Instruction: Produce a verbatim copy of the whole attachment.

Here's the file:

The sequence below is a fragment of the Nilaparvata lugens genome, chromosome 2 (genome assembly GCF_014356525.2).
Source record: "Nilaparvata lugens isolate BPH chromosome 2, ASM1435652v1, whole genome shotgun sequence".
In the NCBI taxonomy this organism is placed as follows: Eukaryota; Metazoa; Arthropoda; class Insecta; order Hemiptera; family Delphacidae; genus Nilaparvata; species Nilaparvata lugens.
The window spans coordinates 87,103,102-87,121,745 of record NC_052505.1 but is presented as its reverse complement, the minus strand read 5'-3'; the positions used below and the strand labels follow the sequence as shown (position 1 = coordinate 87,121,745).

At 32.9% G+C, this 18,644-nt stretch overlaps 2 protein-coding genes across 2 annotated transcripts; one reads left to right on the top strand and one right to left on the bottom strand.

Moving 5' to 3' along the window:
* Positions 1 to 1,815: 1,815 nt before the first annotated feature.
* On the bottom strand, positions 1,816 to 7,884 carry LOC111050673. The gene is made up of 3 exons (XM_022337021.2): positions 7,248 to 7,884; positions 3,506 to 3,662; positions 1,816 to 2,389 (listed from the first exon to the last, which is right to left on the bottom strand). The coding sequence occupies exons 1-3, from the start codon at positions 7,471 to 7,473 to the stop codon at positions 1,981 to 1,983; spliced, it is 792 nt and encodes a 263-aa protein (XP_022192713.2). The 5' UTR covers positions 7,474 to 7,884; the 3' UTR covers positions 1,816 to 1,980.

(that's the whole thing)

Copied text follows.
The sequence below is a fragment of the Nilaparvata lugens genome, chromosome 2 (genome assembly GCF_014356525.2).
Source record: "Nilaparvata lugens isolate BPH chromosome 2, ASM1435652v1, whole genome shotgun sequence".
In the NCBI taxonomy this organism is placed as follows: Eukaryota; Metazoa; Arthropoda; class Insecta; order Hemiptera; family Delphacidae; genus Nilaparvata; species Nilaparvata lugens.
The window spans coordinates 87,103,102-87,121,745 of record NC_052505.1 but is presented as its reverse complement, the minus strand read 5'-3'; the positions used below and the strand labels follow the sequence as shown (position 1 = coordinate 87,121,745).

At 32.9% G+C, this 18,644-nt stretch overlaps 2 protein-coding genes across 2 annotated transcripts; one reads left to right on the top strand and one right to left on the bottom strand.

Moving 5' to 3' along the window:
* Positions 1 to 1,815: 1,815 nt before the first annotated feature.
* On the bottom strand, positions 1,816 to 7,884 carry LOC111050673. The gene is made up of 3 exons (XM_022337021.2): positions 7,248 to 7,884; positions 3,506 to 3,662; positions 1,816 to 2,389 (listed from the first exon to the last, which is right to left on the bottom strand). The coding sequence occupies exons 1-3, from the start codon at positions 7,471 to 7,473 to the stop codon at positions 1,981 to 1,983; spliced, it is 792 nt and encodes a 263-aa protein (XP_022192713.2). The 5' UTR covers positions 7,474 to 7,884; the 3' UTR covers positions 1,816 to 1,980.